Research in the field of aircraft handling qualities is undertaken for two primary reasons. These are (i) to formulate a set of design criteria which if met will ensure that a new flight vehicle will have adequate handhng qualities and (ii) to better understand how the various vehicle and mission parameters affect the human pilot. These problems are tackled by means of experi­mental programs involving trained pilots and actual aircraft or flight simulators, or through theoretical analyses involving human-pilot describing functions. Most of the recent research has been experimental work carried out with flight simulators.

The flight simulator is a device that creates the illusion of flight to a certain extent for a pilot seated in its cockpit. This is achieved partly by con­structing the cockpit to appear like that of the real aircraft. The simulator is then programmed to respond to the actuation of the controls in a fashion which resembles the response of the actual vehicle. This is accomplished by programming the vehicle’s equations of motion on an analog or digital computer, using the pilot’s control movements as the inputs to the computer system and driving the response system of the simulator with the computer output. The realism achieved with a given simulator depends to a great extent upon the visual and motion cues provided by the response system. The motion response of the simulator can range from none at all for fixed-base simulators, through limited motion in some degrees of freedom, to complete six-degree – of-freedom motion with a variable stability aircraft, which is in fact a flying simulator. The visual cues provided can include instrument displays, closed – circuit television representations of the outside world, or the full visual and instrument display provided by a variable stability aircraft. Figure 12.10 depicts a typical simulator system.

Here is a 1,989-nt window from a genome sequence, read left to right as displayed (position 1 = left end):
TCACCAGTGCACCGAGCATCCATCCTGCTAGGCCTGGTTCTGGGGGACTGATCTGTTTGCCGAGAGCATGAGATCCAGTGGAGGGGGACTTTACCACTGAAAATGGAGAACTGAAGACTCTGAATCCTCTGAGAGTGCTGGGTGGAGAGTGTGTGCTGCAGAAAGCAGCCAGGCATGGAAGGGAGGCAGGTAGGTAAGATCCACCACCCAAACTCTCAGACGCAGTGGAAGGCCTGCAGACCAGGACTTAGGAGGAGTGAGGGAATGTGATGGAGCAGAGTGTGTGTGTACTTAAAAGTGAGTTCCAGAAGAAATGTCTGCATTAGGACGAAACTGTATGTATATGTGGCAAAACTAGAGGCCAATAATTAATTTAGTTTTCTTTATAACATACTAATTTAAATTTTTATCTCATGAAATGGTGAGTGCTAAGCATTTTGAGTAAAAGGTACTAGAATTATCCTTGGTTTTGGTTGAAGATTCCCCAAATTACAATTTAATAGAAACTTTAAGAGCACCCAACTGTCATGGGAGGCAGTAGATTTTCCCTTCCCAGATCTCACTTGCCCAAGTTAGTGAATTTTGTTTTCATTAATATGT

The advantages offered by the flight simulator to researchers in the field of handling qualities are many. With the simulator it is possible to isolate a single system parameter for study, allowing it to vary while holding all other parameters fixed. Situations that would involve an element of danger if a real aircraft were utilized can be simulated with no risk to life or equipment. The lower cost of operating the simulator and the control over environ­mental factors such as turbulence also favor the simulator. However, care must be exercised in interpreting the results of simulator studies. Since the simulator is usually only an engineering approximation to the actual flight system, the pilot must extrapolate his experience in the simulator in order to relate it to an actual flight situation. The ability of a pilot to do this and hence achieve meaningful handling qualities ratings depends upon his previous flight and simulator experience. In addition, care must be taken to

provide the pilot with the pertinent stimuli. For example, it would not make sense to use a fixed-base simulator to rate a vehicle in the performance of a mission which normally requires the pilot to sense vehicle motions.